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Robles v. Long

United States District Court, Ninth Circuit

September 9, 2013

ZEUS ROBLES, Petitioner,
v.
DAVID LONG, Warden, Respondent.

ORDER (1) ADOPTING REPORT AND RECOMMENDATION; (2) DENYING PETITION FOR WRIT OF HABEAS CORPUS; AND, (3) DENYING CERTIFICATE OF APPEALABILITY (EFC No. 1, 15)

JANIS L. SAMMARTINO, District Judge.

Presently before the Court is Petitioner Zeus Robles's ("Petitioner") petition for a writ of habeas corpus pursuant to 28 U.S.C. § 2254. (ECF No. 1). Also before the Court is Magistrate Judge Barbara L. Major's report and recommendation ("R&R") advising this Court to dismiss Petitioner's petition. (R&R, ECF No. 15).

Federal Rule of Civil Procedure 72(b) and 28 U.S.C. § 636(b)(1) set forth a district court's duties in connection with a magistrate judge's R&R. The district court must "make a de novo determination of those portions of the report... to which objection is made, " and "may accept, reject, or modify, in whole or in part, the findings or recommendations made by the magistrate judge." 28 U.S.C. § 636(b)(1); see also United States v. Raddatz, 447 U.S. 667, 673-76 (1980); United States v. Remsing, 874 F.2d 614, 617 (9th Cir. 1989). In the absence of timely objection, however, the Court "need only satisfy itself that there is no clear error on the face of the record in order to accept the recommendation." Fed.R.Civ.P. 72 advisory committee's note (citing Campbell v. U.S. Dist. Court, 501 F.2d 196, 206 (9th Cir. 1974)); see also United States v. Reyna-Tapia, 328 F.3d 1114, 1121 (9th Cir. 2003) ("[T]he district judge must review the magistrate judge's findings and recommendations de novo if objection is made, but not otherwise.").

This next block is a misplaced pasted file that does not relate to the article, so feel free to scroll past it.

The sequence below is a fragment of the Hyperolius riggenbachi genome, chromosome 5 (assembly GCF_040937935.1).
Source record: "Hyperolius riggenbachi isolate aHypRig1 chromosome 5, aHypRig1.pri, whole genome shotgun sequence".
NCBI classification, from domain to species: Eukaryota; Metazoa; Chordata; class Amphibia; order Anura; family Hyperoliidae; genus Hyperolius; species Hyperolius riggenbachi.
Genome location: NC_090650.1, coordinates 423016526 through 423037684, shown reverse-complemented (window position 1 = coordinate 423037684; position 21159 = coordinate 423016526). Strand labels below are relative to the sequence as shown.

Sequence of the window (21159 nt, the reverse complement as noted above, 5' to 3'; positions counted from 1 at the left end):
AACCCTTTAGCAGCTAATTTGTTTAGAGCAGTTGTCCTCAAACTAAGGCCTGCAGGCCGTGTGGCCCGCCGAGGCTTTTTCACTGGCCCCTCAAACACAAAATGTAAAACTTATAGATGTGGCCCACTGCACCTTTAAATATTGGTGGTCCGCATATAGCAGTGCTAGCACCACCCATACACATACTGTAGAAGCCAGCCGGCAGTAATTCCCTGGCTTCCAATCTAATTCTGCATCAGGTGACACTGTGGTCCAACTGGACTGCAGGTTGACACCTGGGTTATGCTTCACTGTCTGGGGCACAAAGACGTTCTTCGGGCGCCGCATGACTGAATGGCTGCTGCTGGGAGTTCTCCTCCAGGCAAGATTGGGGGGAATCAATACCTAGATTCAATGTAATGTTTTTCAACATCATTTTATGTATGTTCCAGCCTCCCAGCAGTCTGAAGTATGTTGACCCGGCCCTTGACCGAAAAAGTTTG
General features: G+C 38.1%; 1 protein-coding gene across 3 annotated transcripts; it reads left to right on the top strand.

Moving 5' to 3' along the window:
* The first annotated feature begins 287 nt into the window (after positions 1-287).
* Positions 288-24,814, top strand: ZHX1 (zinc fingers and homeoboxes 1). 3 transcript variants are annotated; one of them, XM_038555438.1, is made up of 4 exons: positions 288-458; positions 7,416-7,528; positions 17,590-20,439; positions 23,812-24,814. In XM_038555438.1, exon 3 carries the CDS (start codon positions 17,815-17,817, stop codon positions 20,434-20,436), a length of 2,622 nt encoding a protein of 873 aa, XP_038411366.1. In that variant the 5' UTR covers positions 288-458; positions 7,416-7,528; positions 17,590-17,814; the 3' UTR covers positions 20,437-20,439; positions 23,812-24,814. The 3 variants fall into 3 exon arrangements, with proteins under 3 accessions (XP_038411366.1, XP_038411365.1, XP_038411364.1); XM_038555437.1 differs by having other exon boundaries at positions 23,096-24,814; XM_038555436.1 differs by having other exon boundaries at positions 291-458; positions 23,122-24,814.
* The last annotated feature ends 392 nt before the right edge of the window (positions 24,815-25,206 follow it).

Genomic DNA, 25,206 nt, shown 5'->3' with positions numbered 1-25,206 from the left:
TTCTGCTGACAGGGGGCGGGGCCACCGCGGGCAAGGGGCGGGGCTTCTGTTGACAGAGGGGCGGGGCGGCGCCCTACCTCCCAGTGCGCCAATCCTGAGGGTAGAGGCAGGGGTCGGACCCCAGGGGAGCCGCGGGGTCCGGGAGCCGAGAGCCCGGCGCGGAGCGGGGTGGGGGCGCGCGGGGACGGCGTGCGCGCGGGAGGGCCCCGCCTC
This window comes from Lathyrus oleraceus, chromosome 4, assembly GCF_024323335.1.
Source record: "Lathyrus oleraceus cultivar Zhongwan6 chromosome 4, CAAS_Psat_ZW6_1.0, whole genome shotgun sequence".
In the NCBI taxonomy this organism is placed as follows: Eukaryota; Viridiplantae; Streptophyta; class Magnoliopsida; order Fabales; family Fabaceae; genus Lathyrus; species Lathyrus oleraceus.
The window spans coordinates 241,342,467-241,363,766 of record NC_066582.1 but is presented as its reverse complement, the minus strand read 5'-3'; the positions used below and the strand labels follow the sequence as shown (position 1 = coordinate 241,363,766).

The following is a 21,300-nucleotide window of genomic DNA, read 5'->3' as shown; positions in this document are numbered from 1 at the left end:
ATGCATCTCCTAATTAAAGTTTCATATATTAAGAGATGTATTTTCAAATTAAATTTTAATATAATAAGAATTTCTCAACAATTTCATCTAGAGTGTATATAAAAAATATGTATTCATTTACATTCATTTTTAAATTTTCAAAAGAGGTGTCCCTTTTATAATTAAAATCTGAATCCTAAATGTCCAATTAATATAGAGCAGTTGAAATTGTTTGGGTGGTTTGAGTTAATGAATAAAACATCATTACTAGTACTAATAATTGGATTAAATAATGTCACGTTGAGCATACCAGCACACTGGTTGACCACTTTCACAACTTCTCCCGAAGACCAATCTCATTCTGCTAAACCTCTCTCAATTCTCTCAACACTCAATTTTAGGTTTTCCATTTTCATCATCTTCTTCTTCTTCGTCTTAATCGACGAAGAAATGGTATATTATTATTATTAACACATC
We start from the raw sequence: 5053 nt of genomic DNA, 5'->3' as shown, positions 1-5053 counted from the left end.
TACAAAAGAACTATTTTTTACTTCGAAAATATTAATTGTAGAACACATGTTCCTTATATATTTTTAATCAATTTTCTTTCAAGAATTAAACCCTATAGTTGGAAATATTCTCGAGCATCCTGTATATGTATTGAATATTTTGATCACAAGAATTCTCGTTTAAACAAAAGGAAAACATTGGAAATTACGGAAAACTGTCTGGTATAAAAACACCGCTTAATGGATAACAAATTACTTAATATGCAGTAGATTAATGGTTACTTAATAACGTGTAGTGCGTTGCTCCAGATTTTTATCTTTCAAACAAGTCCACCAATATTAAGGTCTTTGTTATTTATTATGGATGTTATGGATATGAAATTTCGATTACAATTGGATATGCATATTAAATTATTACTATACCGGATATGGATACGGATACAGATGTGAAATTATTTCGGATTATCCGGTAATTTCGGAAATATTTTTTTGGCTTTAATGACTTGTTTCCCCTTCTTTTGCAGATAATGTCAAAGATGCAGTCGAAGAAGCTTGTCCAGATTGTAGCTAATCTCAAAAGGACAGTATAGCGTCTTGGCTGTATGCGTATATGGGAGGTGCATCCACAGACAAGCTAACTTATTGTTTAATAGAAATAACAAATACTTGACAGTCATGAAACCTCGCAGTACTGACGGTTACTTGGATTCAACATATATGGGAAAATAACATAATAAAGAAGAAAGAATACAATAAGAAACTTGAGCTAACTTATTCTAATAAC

Here, Petitioner failed to file timely objections to the Magistrate Judge's R&R. ( See R&R 10, ECF No. 15) (ordering parties to file objections "no later than July 15, 2013."). Having reviewed the R&R, the Court finds that it is thorough, well-reasoned, and contains no clear error. Accordingly, the Court ADOPTS the Magistrate Judge's R&R in its entirety and DISMISSES Petitioner's petition.

The Court is obliged to determine whether a certificate of appealability should issue in this matter. See Fed. R. App. P. 22(b). A court may issue a certificate of appealability "if the applicant has made a substantial showing of the denial of a constitutional right." 28 U.S.C. § 2253(c)(2). A petitioner satisfies this standard by showing that "reasonable jurists" could debate a court's assessment of the constitutional claims. Slack v. McDaniel, 529 U.S. 473, 484 (2000). Where, as here, the petition is dismissed on procedural grounds, a certificate of appealability "should issue when the petitioner shows, at least, [1] that jurists of reason would find it debatable whether the petition states a valid claim of the denial of a constitutional right and [2] that jurists of reason would find it debatable whether the district court was correct in its procedural ruling." Id.

Here, Petitioner failed to object at trial to his purported shackling in the presence of the jury. Thus, the state appellate court found that Petitioner waived this argument on appeal and the R&R properly concluded that Petitioner was foreclosed from advancing the argument as a basis for federal habeas relief. (R&R 8-9, ECF No. 15). Moreover, Petitioner's due process claim lacks merit because the state court record provides no indication that Petitioner's alleged shackling in the presence of the jury had any effect on the verdict. Indeed, the only evidence in the record regarding this issue suggests that the jury never saw the shackles at all. ( Id. at 10). Thus, the Court finds that no reasonable jurist would debate this Court's procedural ruling or its denial of Petitioner's constitutional claim.

Accordingly, the Court DENIES a certificate of appealability. This Order concludes the litigation in this matter. The Clerk shall close the file.

IT IS SO ORDERED.


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